Worried consumers seek comfort with Cadbury
Comfort-eating, cash-strapped consumers are helping Cadbury to steer a sugar-filled course through the economic gloom.
As Britain's biggest confectionery company reported a 12 per cent rise in pre-tax profits during the first six months of 2008 to J143 million, Todd Stitzer, the chief executive, said yesterday that demand for his products remained strong, despite economic woes elsewhere.
"We sell affordable treats, not automobiles," he said. "People like to treat themselves and when they feel they can't indulge in more expensive treats, they can do with confectionery." Mr Stitzer said that consumers increasingly would reach for the company's chocolate, sweets and chewing gum as they faced up to what he called a "scary" wider economic environment.
Chocolate revenues rose 6 per cent, sweets sales gained 7 per cent and gum sales rose 10 per cent as revenue in total rose 7 per cent to J2.65 billion. Sales were particularly strong in emerging markets such as India, where sales rose 25 per cent, South Africa, up 16 per cent, and South America, with growth of 15 per cent.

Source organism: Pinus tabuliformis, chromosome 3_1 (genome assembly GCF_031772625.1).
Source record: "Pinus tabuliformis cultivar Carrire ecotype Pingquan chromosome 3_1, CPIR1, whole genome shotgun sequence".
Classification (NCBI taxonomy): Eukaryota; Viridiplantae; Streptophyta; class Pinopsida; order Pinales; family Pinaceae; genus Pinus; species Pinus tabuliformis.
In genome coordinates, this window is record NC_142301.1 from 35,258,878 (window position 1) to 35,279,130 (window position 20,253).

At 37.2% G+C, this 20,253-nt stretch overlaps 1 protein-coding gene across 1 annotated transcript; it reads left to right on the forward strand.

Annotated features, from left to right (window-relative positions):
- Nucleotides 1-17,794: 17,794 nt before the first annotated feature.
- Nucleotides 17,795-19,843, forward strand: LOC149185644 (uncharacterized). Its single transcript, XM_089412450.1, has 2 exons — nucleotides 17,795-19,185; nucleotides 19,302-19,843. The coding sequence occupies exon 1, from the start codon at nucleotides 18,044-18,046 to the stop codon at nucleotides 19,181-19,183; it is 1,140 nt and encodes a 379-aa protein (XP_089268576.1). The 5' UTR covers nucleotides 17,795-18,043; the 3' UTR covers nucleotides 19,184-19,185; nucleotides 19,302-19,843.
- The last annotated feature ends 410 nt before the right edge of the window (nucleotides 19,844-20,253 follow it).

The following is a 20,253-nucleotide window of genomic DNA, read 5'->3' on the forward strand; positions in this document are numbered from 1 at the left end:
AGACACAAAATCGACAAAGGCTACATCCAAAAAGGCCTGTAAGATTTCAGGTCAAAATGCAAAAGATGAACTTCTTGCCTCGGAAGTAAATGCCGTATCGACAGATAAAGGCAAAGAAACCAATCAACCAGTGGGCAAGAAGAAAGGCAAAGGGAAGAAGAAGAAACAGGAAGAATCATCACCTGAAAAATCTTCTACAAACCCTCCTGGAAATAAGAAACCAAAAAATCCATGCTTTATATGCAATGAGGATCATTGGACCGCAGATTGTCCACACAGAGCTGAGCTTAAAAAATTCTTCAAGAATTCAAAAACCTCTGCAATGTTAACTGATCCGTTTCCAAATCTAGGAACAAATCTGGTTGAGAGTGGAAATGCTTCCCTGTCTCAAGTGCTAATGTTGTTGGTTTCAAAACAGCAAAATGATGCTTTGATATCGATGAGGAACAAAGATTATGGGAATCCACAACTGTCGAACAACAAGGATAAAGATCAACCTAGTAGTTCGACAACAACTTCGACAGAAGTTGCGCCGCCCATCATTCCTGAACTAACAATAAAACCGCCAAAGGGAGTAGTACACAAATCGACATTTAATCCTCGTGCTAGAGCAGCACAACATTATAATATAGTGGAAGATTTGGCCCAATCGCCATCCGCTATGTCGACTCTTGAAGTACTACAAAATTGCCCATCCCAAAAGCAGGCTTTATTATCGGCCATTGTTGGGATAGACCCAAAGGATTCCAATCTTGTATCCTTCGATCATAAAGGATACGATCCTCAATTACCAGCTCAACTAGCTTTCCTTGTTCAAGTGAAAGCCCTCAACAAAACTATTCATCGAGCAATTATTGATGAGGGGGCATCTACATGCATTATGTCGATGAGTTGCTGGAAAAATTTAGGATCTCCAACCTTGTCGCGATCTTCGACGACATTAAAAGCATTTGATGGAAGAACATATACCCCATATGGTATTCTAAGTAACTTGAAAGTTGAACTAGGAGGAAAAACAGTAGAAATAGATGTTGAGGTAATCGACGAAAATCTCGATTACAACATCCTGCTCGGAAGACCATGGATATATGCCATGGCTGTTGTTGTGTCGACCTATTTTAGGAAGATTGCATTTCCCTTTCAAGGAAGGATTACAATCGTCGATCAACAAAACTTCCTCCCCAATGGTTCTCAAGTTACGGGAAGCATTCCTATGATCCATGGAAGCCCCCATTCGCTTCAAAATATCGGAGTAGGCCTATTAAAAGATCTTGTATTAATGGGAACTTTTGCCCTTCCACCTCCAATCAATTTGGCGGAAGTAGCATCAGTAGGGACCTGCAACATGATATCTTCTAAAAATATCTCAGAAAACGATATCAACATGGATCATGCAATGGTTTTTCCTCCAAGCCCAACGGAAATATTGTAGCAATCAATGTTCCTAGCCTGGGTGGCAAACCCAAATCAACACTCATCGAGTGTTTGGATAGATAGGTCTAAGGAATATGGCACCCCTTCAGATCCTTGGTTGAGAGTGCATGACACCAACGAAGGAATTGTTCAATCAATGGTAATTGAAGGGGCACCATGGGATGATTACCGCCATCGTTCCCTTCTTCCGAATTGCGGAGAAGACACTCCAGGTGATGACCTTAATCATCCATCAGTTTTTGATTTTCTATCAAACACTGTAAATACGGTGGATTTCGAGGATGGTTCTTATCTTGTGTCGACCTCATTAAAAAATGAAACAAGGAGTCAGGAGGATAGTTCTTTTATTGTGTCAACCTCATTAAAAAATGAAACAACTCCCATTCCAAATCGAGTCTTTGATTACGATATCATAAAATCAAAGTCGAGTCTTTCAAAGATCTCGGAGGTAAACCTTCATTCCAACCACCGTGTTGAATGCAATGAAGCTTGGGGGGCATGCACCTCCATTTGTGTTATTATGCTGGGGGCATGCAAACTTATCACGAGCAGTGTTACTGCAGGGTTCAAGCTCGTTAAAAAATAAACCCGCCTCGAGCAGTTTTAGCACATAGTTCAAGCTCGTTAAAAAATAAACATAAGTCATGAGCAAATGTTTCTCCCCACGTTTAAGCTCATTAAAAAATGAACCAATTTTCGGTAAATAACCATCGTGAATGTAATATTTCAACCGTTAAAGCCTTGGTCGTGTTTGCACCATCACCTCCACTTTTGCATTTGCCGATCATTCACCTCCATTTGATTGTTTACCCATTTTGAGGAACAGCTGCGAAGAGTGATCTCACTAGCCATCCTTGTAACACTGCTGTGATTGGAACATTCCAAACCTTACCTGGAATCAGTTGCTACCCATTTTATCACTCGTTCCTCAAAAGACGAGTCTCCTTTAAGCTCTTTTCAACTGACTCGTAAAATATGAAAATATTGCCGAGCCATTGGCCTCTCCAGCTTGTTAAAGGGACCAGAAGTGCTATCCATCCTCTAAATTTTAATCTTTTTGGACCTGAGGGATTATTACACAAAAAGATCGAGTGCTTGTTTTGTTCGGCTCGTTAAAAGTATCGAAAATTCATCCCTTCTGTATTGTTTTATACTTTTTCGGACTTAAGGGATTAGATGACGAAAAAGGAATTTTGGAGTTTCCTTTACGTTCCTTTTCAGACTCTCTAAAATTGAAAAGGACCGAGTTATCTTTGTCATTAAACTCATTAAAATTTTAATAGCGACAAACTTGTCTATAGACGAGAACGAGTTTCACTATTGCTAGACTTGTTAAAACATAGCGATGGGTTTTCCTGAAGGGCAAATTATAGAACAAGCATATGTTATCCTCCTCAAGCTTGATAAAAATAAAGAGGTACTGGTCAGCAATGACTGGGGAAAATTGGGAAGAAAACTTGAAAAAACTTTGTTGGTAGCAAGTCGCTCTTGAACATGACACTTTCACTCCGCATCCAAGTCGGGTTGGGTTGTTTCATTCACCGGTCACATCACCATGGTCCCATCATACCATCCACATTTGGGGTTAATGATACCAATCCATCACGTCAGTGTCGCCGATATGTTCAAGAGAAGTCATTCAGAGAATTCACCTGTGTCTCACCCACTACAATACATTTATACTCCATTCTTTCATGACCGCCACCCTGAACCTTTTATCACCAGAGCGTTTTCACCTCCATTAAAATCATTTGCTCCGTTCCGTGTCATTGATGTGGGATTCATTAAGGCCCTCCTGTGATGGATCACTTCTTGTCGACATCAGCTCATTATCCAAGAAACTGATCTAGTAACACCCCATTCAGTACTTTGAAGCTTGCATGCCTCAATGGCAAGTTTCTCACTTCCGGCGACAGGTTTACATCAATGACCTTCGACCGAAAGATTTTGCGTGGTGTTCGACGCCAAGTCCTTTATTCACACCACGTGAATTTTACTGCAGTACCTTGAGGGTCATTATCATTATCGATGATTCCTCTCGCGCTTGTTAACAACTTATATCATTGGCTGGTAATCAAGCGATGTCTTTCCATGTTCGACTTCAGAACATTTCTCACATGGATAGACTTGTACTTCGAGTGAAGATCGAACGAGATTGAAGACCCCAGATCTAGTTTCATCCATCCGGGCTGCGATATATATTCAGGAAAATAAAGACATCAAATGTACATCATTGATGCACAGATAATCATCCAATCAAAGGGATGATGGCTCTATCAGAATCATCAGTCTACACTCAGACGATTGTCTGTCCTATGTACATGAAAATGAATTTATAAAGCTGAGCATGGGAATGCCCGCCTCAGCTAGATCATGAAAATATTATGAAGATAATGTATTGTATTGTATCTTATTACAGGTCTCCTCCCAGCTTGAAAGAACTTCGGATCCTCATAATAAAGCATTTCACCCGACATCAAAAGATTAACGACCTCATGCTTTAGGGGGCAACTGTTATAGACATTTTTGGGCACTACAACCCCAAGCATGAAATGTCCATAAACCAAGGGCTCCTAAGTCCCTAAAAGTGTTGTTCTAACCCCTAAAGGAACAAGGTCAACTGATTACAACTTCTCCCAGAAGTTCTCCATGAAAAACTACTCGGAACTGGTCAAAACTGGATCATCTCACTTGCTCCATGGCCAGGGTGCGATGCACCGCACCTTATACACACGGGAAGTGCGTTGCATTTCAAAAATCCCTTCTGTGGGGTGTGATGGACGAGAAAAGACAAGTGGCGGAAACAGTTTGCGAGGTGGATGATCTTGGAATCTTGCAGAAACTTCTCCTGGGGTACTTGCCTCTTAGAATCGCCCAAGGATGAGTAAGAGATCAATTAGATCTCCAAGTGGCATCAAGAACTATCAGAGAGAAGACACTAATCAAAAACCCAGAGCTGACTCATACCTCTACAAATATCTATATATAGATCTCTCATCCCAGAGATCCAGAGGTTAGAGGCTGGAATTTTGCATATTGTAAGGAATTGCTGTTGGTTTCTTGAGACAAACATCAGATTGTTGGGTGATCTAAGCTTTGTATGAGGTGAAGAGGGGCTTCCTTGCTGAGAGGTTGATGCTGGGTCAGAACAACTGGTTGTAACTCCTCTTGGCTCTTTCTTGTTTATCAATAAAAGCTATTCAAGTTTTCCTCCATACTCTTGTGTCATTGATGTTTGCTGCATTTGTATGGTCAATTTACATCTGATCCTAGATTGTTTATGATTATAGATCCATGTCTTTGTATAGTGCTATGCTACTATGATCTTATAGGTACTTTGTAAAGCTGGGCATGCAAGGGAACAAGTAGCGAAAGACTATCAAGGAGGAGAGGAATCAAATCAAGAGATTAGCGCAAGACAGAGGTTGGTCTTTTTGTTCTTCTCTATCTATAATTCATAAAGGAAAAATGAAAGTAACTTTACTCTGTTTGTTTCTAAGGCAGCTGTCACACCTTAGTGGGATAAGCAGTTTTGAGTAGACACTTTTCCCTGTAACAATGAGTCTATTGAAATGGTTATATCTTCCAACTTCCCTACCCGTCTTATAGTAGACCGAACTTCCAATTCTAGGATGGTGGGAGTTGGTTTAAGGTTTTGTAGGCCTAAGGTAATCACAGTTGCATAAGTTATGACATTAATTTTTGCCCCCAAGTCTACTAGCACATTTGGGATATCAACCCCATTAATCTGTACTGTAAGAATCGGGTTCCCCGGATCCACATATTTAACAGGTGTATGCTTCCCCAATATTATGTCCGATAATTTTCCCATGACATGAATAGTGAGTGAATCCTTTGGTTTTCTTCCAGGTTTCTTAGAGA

The company was confident of meeting market expectations for the rest of the year and it remained committed to delivering mid-teen profit margins by 2011. It delivered an extra treat to shareholders by raising its interim dividend by 6 per cent to 5.3p a share.
However, the coming months will not be without their challenges for Cadbury, which, like other food manufacturers, is facing soaring commodity costs. The price of cocoa rose by 37 per cent in the first half of the year and Cadbury said that record oil prices would have an effect on its packaging and distribution costs.
Cadbury will tackle higher costs by raising prices and cutting promotions. It will also look at its cost structure and refused to rule out job cuts.
The group will also review the future of its Australian drinks business, which accounts for about 6 per cent of group sales, with a view to a possible sale. Analysts estimate that the unit, which has more than 20 per cent of the Australian soft drinks market, could fetch up to J600 million for the group.
Source: Times Online